One month from today, teams with 2014 first-round picks still playing under their rookie deals have a decision to make: Extend the contract for a fifth year, or let the player enter a contract year.
Two quarterbacks will dominate the speculation and reporting in advance of the deadline: Jaguars quarterback Blake Bortles and Vikings quarterback Teddy Bridgewater. Both teams have said they’ll make a decision closer to the deadline, a position that some have interpreted as an indication that the decision to not pick up the option already has been made.
For Bortles, a top-10 pick, his fifth-year salary will match the 2017 transition tender for quarterbacks. That’s $19.05 million, guaranteed for injury. Which means that, if Bortles emerges from the season with an injury that prevents him from passing a physical before the amount becomes fully guaranteed on the first day of the new league year, the Jaguars will owe him that amount for 2018.
Conversely, the Jags could opt not to exercise the option, resolving to use the franchise tag if Bortles finally breaks out in 2017. The downside is that it would cost roughly $3 million or $4 million more to keep him under the franchise tag. The upside is that they would save the $19.05 million if Bortles: (1) doesn’t improve; and (2) tears an ACL along the way.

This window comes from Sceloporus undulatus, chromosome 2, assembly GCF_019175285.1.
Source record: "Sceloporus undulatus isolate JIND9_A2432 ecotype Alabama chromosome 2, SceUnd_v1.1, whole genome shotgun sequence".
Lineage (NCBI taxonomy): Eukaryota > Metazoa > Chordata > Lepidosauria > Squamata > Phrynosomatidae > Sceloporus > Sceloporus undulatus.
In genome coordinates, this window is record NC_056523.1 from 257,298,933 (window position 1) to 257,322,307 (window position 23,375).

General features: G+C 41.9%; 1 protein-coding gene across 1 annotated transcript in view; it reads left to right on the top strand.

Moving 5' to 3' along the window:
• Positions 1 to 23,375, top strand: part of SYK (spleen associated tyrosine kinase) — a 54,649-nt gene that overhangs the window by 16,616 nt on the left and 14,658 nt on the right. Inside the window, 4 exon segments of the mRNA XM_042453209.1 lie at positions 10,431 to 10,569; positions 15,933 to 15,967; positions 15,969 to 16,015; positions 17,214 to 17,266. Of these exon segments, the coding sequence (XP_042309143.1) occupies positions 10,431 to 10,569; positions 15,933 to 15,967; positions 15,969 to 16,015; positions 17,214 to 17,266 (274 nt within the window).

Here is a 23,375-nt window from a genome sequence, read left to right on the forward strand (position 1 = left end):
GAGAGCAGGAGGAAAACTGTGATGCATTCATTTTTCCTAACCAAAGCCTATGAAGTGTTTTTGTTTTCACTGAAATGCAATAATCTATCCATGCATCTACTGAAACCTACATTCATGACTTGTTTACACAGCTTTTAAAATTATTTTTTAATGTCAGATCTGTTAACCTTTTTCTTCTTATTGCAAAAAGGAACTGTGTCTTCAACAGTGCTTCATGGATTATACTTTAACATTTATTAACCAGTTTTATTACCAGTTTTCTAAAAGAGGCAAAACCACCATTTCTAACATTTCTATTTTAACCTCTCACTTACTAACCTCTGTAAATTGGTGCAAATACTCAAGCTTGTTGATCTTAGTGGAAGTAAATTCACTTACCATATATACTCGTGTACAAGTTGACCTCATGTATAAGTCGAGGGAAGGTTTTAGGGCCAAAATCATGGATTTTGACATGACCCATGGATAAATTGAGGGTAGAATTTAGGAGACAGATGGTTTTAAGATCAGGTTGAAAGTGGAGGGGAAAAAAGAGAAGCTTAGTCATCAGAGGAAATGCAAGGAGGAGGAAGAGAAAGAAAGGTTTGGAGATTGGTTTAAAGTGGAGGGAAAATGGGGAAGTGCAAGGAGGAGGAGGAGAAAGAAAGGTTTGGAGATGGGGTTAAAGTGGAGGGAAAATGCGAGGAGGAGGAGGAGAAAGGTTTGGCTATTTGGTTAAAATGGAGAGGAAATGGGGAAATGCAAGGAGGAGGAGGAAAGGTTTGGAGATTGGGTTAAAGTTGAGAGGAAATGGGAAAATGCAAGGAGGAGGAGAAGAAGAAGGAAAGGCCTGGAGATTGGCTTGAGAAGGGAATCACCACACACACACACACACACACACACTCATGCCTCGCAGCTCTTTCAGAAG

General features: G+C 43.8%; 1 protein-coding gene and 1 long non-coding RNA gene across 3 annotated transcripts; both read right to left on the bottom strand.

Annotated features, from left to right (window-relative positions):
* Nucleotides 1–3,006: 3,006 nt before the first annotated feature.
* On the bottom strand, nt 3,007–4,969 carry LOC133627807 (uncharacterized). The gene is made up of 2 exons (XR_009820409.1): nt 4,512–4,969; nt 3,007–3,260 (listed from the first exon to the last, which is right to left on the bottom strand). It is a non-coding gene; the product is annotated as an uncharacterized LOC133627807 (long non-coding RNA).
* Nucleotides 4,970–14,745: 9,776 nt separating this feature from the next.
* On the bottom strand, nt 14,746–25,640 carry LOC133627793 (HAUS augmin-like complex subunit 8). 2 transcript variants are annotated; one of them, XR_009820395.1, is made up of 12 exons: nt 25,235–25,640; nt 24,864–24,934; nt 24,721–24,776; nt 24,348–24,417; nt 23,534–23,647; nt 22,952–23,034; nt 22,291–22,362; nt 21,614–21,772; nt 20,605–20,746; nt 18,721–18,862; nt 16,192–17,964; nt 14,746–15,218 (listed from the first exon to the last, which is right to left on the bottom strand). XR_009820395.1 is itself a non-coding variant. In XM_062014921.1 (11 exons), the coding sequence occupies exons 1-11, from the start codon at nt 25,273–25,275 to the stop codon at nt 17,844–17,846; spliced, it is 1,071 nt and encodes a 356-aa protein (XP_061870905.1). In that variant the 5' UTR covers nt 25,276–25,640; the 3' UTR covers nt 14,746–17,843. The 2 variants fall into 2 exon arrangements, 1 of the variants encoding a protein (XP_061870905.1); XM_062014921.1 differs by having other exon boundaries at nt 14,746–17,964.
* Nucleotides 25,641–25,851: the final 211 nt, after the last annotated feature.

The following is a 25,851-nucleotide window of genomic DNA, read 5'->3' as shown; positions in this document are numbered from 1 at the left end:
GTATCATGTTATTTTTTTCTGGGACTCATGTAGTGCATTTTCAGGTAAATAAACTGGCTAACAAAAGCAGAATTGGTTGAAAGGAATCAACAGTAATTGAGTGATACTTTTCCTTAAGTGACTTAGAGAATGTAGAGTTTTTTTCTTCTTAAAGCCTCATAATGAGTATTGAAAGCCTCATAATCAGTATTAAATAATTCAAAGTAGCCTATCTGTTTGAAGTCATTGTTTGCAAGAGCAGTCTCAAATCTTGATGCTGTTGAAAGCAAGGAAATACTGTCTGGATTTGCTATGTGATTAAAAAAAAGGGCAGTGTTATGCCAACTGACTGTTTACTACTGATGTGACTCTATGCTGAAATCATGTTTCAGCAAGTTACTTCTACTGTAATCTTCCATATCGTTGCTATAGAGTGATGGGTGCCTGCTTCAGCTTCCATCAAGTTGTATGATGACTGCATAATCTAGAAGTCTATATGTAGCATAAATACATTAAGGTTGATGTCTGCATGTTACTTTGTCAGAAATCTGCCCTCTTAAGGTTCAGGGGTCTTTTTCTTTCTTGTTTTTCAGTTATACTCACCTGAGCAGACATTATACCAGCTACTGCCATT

For the Vikings, the potential investment would be much lower, given that Bridgewater was picked outside of the top 10, where the salary becomes the average of the third- and 25th-highest-paid players at the position. But the bigger question for now is whether he’ll ever play again. With Sam Bradford performing well and entering a contract year of his own, the Vikings may decide to not pick up the option and to take their chances with Bridgewater, who may not draw significant offers on the open market if he isn’t able to return to action in 2017.
As to the other quarterback taken in the first round three years ago, the decision became moot more than a year ago, when the Browns cut the man who instantly flashed the money sign — and never really earned all that much of it.